There was a bit of a chill in the Southside Clinic on an early February morning, a few masked people being screened and triaged and then ushered down a hallway lined with arched stained glass windows. The waiting room was filled with bilingual information for various resources available in the city; dinner distributions, vaccination information, Imprints care,, diabetes education, etc. I could hear the soft quick taps of a sliding scale as a nurse was obtaining vital signs and the faint hum of a centrifuge spinning blood work nearby. From the center exam room emerged Dr. Tom Hinson, a full time pulmonary critical care physician in private practice, and one of the regular providers at Southside Medical Clinic.
Dr. Hinson is native to North Carolina and moved to Winston-Salem when he was accepted into a residency program at Wake Forest Baptist Hospital School of Medicine. During that time he was urged by a friend to attend a weekly breakfast downtown, organized by Samaritan Ministries, where shelter guests are provided a meal.
“I put it off for a long time and finally went down there and I was completely aghast by the need; I had no idea,” Hinson said, remembering his experience as a young resident. He helped serve breakfast to the shelter residents for a year, and then decided to see if there was also a medical need. He met with his church, gathered other medical professionals, and met regularly with other agencies in town including the health department and Crisis Control Ministries. In 1986, he helped form Samaritan Medical Clinics, a 501c3 Christian non-profit organization that provides free medical and dental care to those uninsured.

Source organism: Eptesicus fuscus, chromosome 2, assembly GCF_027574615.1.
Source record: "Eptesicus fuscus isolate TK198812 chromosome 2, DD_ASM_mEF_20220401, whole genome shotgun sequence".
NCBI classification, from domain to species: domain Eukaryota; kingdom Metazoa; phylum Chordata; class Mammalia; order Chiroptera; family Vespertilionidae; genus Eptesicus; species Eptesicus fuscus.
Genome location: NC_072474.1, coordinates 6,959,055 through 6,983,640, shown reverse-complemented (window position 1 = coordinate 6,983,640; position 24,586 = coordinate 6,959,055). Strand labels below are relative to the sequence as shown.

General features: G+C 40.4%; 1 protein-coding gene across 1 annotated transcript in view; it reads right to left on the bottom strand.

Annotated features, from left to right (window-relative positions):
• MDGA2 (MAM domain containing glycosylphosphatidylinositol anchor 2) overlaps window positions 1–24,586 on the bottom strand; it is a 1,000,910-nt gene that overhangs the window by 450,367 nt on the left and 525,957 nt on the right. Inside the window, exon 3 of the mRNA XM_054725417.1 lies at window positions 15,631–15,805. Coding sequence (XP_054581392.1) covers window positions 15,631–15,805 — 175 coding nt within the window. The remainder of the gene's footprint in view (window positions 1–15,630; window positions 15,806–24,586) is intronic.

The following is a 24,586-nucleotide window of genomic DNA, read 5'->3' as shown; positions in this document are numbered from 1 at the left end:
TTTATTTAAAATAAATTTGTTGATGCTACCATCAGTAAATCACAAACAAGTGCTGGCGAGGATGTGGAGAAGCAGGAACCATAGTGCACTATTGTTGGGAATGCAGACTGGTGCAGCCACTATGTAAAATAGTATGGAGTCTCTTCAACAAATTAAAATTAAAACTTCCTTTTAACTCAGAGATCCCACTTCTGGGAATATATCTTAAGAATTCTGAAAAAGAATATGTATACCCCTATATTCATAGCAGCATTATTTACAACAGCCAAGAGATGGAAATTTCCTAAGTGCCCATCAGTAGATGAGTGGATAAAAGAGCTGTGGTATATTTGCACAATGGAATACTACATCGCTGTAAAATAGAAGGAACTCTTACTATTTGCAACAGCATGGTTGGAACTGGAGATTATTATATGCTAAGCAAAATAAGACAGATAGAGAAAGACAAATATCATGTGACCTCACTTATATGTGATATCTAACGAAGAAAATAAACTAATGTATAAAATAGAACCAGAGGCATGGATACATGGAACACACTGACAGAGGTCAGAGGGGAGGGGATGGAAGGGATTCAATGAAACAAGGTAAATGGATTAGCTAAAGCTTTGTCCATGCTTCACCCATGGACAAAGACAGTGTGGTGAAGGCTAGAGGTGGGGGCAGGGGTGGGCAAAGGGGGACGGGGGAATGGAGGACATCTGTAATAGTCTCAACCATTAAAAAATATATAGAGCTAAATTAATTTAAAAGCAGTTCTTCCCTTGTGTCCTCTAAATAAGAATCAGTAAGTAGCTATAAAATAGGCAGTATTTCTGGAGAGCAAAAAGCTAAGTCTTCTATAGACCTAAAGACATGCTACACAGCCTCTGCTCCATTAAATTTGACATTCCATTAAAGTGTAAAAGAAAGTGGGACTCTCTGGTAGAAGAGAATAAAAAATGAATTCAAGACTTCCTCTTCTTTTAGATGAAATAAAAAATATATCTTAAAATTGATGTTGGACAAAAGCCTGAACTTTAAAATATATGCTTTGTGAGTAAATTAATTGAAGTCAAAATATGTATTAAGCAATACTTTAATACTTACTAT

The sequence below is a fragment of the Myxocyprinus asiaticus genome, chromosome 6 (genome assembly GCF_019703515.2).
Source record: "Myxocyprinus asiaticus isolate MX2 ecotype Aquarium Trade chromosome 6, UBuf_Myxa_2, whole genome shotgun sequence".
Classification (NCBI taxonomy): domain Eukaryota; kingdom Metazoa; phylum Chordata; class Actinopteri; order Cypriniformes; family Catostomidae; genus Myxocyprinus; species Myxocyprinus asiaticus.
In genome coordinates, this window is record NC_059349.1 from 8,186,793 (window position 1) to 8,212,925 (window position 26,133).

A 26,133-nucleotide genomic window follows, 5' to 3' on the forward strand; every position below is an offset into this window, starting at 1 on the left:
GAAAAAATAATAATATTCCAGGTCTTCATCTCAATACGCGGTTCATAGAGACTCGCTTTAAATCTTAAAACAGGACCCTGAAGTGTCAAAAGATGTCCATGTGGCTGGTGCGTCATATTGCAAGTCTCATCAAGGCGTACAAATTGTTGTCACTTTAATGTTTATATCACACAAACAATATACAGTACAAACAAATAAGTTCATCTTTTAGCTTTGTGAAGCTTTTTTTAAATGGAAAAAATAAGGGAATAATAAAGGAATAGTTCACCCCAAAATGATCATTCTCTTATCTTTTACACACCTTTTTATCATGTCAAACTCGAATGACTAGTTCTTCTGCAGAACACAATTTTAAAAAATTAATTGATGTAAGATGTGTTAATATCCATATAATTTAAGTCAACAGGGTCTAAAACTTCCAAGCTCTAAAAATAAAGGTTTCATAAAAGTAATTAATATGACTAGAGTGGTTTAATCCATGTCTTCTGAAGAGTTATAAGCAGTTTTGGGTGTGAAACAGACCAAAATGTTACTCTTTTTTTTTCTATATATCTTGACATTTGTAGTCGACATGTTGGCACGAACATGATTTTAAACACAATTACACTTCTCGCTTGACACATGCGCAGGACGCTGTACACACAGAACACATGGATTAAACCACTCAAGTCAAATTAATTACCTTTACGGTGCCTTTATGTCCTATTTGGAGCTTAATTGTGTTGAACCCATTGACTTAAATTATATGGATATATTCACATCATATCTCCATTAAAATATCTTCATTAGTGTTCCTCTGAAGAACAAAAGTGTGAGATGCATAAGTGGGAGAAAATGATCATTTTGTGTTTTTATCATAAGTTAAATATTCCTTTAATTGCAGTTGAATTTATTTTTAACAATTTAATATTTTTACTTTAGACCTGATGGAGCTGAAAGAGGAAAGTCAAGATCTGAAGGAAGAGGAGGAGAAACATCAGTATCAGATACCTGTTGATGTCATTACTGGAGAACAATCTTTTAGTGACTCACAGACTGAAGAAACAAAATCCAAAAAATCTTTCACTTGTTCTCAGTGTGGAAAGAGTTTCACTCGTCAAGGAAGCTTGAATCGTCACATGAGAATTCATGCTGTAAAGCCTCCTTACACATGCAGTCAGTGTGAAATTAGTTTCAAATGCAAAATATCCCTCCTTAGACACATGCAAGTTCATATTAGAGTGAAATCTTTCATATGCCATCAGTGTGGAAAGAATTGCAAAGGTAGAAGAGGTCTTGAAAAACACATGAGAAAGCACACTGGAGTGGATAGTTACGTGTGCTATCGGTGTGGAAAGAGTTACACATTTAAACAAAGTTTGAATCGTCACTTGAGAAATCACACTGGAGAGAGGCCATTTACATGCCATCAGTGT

“We didn’t do it alone, but did it with community connections,” Hinson said.
Samaritan Medical Clinics relocated to the Rescue Mission in 2005 and two years later another clinic opened at Southside Baptist Church. Each clinic is open 2 mornings per week, staffed by volunteers including interpreters, nurses, advanced practice providers, physicians, and dentists. There is a clear network of resources being employed to ensure excellent medical care, from Healthcare Access to Lab Corp, the public health department to the Breast Clinic, Crisis Control pharmacy to radiology reads – multiple services and organizations offering free services.
“It’s too much for one. It’s everyone doing something that makes it work,” said Hinson.
Motivated by his convictions for social justice, a response to what God has done for him, and a passion for medicine Dr. Hinson has faithfully run these clinics now for 36 years without pause. He states, “it was just a very peripheral extra thing at the time that has ended up being the main thing for me. It’s something God has called me to do, he equipped me to do, and he made it happen. And when I’m doing that, I sense God’s pleasure.”
February 9, 2022